I recently had to use a timer in a Python-program, and happened to run into a problem with the time.clock() function, which is supposed to be the most accurate [more accurate than time.time()]. The problem was, I found not the accuracy, but rather that clock() seemed to function poorly, when some blocing code, ie. socket.recv() and socket.send() was involved.
tstart = time.clock()
elapsed = time.clock() - tstart
from datetime import datetimetstart = datetime.now()
elapsed = datetime.now() - start
Worked just perfectly.
I’ve been writing a solver for the Eternity 2 puzzle. Here’s a sample, when setting the dimensions to 4×4. The puzzle itself is 16×16.
It’s written in Python, which of course is not the optimal language, but performance wasn’t the goal anyway.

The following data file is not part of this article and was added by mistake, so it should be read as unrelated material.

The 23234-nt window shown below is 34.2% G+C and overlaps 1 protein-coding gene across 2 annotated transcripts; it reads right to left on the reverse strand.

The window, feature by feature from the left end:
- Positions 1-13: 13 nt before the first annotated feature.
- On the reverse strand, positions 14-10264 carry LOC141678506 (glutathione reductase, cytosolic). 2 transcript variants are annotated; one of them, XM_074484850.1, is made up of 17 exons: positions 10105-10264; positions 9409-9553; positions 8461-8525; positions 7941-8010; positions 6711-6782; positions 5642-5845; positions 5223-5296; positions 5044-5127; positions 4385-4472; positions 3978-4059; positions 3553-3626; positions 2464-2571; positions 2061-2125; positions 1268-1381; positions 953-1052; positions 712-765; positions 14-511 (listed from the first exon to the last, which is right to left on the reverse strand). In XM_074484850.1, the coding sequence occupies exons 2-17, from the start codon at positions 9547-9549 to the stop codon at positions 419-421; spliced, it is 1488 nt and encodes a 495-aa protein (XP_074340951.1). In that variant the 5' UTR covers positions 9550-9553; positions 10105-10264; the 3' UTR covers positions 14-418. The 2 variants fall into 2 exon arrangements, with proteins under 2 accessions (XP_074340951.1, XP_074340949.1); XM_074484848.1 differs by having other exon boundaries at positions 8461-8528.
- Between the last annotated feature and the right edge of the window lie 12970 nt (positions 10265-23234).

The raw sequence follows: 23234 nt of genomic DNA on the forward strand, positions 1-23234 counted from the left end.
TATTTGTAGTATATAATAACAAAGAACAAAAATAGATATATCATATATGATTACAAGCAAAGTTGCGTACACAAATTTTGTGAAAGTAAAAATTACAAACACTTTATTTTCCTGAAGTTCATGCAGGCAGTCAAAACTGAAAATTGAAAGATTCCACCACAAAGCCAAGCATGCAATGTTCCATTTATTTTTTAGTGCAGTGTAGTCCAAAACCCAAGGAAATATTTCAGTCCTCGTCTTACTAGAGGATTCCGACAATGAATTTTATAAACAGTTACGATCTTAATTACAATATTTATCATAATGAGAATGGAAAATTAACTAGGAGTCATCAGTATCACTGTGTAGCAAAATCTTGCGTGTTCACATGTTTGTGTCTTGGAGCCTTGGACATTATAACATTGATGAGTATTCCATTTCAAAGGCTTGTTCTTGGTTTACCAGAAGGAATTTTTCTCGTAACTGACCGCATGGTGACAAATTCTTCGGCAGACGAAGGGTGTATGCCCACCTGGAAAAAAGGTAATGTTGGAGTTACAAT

The goal, amongst others, was to explore techniques for solving the puzzle, and to get more into Python.
More to come on this…
The solver now, partially at least, works in a distributed environment, using sockets for communication. Some features that might be handy, if the solver should ever find a solution are missing, but that was never the point of this project anyway. More to come on the distributed solver as well.
I’ve built a small cluster of Raspberry Pi’s for testing: